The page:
Florida the rules are different here Chapter CXXVIII
Need to save money at a Performing Arts Center? Just cut out some of the sound system, namely speakers. That's what is going on down at the Carnival Center down in Miami. Rick and Alex at SOTP have been doing excellent work covering the going ons at the CCPA. Their most recent post is here. I guess the seniors who attend shows will just have to turn up their hearing aids as the rest of us have to make do with less audio at $30-80 a seat. Isn't this a great state or what?
Linked to- Bullwinkle, Outside the Beltway, Perri Nelson,
The sonic problems plaguing amplified shows in the Carnival Center's two large halls are due, at least in part, to missing equipment.
For financial reasons, 20 percent to 30 percent of the planned-for speakers are not yet installed, says Geoff Zink, senior consultant with Artec, the acoustics firm that designed the halls.
''We feel that the loudspeaker systems are the most important element of the sound reinforcement systems,'' Zink says. ``You can replace smaller pieces and parts, but it's the loudspeakers that need to be as transparent as possible, so they're reproducing the performer's output as truly as they can.''
The speakers were ''value-engineered out of the project some time ago,'' says Michael Hardy, Carnival Center CEO. ''When the costs were climbing, and people were concerned, we went through and cut various things, and these speakers were among them.'' They were reinstated into the budget when more money became available, and Hardy says that most of them will be installed ''selectively'' over the summer.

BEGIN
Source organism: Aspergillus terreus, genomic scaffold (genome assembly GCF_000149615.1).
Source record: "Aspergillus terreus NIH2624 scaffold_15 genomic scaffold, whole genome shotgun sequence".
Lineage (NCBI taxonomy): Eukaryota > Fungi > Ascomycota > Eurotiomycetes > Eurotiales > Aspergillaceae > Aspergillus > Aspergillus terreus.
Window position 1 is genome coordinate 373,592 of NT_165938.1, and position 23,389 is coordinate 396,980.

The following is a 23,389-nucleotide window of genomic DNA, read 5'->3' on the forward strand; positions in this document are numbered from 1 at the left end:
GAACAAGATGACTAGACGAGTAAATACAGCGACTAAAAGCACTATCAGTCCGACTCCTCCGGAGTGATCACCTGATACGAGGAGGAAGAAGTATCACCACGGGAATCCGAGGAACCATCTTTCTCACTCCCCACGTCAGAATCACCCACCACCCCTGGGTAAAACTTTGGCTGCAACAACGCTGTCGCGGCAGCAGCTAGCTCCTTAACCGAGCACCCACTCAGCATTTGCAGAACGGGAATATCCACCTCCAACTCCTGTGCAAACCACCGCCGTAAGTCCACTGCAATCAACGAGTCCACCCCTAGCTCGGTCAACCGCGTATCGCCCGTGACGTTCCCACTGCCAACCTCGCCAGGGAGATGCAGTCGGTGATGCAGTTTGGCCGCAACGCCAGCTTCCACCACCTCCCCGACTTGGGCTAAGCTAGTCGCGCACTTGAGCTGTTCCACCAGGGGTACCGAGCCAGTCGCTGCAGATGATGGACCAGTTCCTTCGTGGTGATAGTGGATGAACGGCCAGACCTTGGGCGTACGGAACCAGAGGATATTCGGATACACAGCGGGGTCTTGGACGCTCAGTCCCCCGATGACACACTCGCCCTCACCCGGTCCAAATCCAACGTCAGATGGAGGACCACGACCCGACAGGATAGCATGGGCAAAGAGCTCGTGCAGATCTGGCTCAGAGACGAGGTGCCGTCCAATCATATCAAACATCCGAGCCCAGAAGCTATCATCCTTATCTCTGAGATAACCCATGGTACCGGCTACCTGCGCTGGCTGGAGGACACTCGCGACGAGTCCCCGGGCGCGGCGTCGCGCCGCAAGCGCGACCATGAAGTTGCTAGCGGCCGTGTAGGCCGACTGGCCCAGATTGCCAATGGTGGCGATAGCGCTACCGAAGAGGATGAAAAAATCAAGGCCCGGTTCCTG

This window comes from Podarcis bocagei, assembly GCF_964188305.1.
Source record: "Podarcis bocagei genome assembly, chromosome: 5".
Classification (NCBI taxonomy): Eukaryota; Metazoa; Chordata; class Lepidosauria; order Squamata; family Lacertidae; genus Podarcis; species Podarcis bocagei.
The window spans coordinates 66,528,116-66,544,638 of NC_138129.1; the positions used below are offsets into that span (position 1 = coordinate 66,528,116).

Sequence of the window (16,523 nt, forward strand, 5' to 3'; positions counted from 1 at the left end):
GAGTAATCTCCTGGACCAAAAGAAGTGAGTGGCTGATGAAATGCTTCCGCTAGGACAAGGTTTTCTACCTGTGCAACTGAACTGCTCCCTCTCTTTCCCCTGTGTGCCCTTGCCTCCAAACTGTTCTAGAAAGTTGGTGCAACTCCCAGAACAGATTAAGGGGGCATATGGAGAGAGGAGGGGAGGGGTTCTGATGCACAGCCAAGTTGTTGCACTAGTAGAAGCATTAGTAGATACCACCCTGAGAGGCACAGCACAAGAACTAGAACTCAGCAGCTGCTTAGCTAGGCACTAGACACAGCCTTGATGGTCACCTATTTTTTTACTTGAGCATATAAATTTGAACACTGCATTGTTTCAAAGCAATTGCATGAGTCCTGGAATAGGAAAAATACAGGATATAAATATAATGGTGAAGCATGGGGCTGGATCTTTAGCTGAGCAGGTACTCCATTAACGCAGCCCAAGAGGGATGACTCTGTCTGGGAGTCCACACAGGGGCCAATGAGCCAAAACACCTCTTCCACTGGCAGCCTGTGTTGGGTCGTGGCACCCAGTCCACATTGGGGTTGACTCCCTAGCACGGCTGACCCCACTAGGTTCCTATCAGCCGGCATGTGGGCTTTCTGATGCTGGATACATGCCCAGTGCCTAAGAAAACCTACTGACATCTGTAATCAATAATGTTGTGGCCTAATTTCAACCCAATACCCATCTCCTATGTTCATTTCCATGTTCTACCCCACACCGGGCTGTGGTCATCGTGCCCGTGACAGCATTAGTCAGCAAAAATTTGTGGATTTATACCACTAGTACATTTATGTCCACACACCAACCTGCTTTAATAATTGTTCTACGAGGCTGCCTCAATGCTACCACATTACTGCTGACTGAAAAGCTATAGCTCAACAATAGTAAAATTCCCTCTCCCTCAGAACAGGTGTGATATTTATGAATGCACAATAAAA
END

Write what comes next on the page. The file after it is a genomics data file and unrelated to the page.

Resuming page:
''It may be that we'll need more,'' Hardy says. ``We don't know that right now.''
While other major issues also affect the amplified sound -- from the Carnival staff's lack of experience to outside road acts with wildly varied settings -- the lack of speaker coverage in some areas clearly has some negative impact.
In the Knight Concert Hall, 12 deferred speakers in the central ''cluster'' of the acoustical dome have left the chorus seating behind the stage and the side tiers without direct speaker coverage.
''If you're at a reinforced performance, and you're sitting in a tier, you're getting [the sound] from under-balcony loudspeakers that are over your head,'' Zink says. ``So you're on the edge of the coverage area of speakers, and you're not getting the ideal signal from the center cluster.''
In the Ziff Ballet Opera House, the sound has been inconsistent for Broadway shows. Sometimes it is deafening, harsh and glassy; at other times it is better balanced and more lucid.
''There are center loudspeakers there, but they're serving a more narrow purpose than a full cluster,'' Zink says. ``They're filling in the first two-thirds of the orchestra [seats] where the loudspeakers at the left and right side of the hall aren't reaching.''
Hardy believes that the missing speakers in the Ziff venue are not that much of an issue, since most Broadway road shows decline to use the hall's system anyway and bring their own equipment.
''They use the house audio board, but they plug their own stuff into it,'' he says.